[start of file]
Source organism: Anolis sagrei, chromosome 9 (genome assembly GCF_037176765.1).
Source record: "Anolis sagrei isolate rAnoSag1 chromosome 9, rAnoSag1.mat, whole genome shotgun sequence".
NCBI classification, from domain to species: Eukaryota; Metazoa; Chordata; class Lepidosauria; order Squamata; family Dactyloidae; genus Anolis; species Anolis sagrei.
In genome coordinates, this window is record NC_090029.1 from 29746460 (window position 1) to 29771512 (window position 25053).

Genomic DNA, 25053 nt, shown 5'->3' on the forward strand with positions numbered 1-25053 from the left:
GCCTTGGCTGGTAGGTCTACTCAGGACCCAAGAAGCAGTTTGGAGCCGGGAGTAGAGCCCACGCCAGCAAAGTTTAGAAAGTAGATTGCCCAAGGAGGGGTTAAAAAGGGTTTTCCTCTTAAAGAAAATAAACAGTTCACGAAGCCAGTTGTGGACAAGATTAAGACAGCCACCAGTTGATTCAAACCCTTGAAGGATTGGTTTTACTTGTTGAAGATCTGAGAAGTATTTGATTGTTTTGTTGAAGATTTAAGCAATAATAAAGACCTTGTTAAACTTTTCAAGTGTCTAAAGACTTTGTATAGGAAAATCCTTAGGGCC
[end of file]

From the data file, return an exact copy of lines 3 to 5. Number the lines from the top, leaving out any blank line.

NCBI classification, from domain to species: Eukaryota; Metazoa; Chordata; class Lepidosauria; order Squamata; family Dactyloidae; genus Anolis; species Anolis sagrei.
In genome coordinates, this window is record NC_090029.1 from 29746460 (window position 1) to 29771512 (window position 25053).

Genomic DNA, 25053 nt, shown 5'->3' on the forward strand with positions numbered 1-25053 from the left: